As a pride of lions took their first tentative steps into their new habitat, Ivan Carter proudly whispered to the camera: ‘This is the front line of conservation.’
The TV presenter and safari guide had been instrumental in one of history’s ‘biggest recovery projects’ that had seen dozens of big cats relocated to an area of Mozambique ravaged by poachers.
But The Mail on Sunday has unearthed an earlier video of Carter revelling in the slaughter of elephants and lions, and eulogising about the merits of a powerful double-shot rifle.
Mr Carter, who set up the non-profit Ivan Carter Wildlife Conservation Alliance (ICWCA), was filmed stalking the animals in a designated hunting area in the Zambezi Valley of southern Africa.
Ivan Carter had been instrumental in one of history’s ‘biggest recovery projects’ that had seen dozens of big cats relocated to an area of Mozambique ravaged by poachers
He praises the gun in his hand – a weapon made by German manufacturer Heym – saying its double-action shot allows trophy hunters to secure a kill quickly.
In one clip, the Zimbabwean-born hunter leads viewers through the savannah towards a lion his group had ‘wounded several hours previously’.
Over the footage, he explains: ‘My first shot went right in just underneath his chin. It was enough to turn him.’
The injured lion is then heard growling and, as it prepares to pounce, is shot again ‘just on the cheekbone’.
Mr Carter, 50, then turns to the camera and says that ‘without a double gun, I would have been busy reloading as he took off and got on top of me’.
In another scene, he guides a trophy hunter through an elephant kill and declares ‘brilliant second shot in the earhole’ as the creature collapses.
The gruesome video was uploaded to the internet in July 2012 but taken down last week after The Mail on Sunday contacted Mr Carter.
The TV presenter and safari guide guides a trophy hunter through an elephant kill
Asked about the footage, he said he no longer made promotional gun videos and that revenue from hunting is used for conservation.
According to records kept by Safari Club International, a US-based organisation dedicated to protecting the right to hunt, Mr Carter has helped clients to shoot some of the world’s biggest animals.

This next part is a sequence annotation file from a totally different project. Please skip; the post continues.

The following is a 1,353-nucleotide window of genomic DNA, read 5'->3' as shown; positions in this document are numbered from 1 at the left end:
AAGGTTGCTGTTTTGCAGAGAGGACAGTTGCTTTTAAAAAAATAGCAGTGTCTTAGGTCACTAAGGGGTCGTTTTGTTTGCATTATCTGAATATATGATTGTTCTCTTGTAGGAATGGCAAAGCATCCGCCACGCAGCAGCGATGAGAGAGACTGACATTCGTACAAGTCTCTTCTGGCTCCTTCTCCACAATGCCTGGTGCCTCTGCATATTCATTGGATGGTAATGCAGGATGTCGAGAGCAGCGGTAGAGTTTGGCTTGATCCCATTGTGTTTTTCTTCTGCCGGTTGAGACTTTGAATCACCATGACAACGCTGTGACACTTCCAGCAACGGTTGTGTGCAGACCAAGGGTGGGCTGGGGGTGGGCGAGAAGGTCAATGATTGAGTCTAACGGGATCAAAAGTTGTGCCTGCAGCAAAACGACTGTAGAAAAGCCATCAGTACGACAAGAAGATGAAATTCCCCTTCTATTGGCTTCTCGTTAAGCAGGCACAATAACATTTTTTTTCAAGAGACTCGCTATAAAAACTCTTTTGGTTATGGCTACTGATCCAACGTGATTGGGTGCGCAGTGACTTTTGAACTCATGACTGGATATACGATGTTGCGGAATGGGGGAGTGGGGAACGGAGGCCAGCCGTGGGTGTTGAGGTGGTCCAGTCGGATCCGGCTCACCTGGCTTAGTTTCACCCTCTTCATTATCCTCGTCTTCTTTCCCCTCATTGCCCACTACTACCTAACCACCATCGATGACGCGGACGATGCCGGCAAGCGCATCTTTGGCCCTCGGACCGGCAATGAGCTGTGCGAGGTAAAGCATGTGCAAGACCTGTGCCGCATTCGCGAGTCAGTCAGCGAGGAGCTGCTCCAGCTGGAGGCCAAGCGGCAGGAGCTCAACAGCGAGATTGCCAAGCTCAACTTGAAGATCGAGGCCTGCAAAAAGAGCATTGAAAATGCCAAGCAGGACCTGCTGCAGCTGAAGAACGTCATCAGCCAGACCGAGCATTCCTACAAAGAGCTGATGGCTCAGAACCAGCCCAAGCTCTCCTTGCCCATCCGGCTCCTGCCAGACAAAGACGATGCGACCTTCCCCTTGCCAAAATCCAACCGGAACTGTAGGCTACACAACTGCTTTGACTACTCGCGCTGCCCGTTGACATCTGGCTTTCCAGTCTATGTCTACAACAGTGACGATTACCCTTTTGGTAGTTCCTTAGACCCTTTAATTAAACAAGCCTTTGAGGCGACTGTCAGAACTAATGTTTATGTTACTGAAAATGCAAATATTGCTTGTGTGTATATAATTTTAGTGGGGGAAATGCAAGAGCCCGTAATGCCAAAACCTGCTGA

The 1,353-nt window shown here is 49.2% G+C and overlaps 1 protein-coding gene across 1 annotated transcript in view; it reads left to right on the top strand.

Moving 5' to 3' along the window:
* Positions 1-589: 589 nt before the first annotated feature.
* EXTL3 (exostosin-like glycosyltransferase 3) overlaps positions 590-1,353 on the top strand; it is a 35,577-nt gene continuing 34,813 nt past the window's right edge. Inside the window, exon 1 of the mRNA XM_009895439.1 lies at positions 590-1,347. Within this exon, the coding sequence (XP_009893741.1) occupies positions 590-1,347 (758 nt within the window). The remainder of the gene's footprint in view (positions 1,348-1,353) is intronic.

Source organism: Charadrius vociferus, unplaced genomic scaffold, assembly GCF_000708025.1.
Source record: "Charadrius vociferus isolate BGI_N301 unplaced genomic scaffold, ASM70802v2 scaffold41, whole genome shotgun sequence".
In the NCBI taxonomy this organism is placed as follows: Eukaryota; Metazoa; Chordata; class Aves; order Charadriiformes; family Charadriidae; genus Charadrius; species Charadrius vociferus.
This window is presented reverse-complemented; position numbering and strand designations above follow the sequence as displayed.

Yet quotes attributed to Mr Carter on the ICWCA’s website say: ‘I have been truly shocked to find how precarious the future of our wildlife is.’ It also poses the question, ‘Can Carter’s quest to save Africa succeed?’, while his TV show Carter’s War, which is broadcast on the Outdoor Channel, documents his battle to save his ‘dying’ homeland.
Mr Carter, who is primarily based in South Africa, was part of US President Donald Trump’s International Wildlife Conservation Council in 2018.
The now-disbanded group wanted to make it easier for hunters to bring body parts of endangered species into the US and supported hunting as a means of funding conservation projects.
Animal activists allege those involved compete to kill bigger animals, leaving smaller and weaker beasts more vulnerable to extinction.
The claims are revealed in a new book called Trophy Hunters Exposed: Inside The Big Game Industry.
Gruesome: Ivan Carter praises the merits of his double-shot rifle after killing a lion
Its author Eduardo Goncalves, who founded the Campaign To Ban Trophy Hunting, questioned the assertion that hunting aids conservation.
‘Lion populations have crashed from 500,000 in the 1950s to 20,000 today. Around 10,000 lions have been shot by trophy hunters in the past decade alone,’ he said.
‘British hunters are among the worst in the world. Ivan Carter has been helping hunters shoot some of the biggest elephants known to man. How can he claim to be a conservationist and keep a straight face?’
Defending the shooting of big-game animals, Mr Carter said: ‘If you are killing an animal when it’s old and when its genes have already been passed on, there’s no impact to the remaining population of wildlife. That animal can be used to generate revenue and protein for the local community.
‘We need to consider the most likely way for this ecosystem to support itself. I am very pro a sustainable non-hunting method, but other times the hunting model is the only one that can work.’
He said the video was his last for Heym because of the ‘emotional reaction that precludes people from being able to understand the conservation that happens behind it’.
Heym did not respond to a request for comment.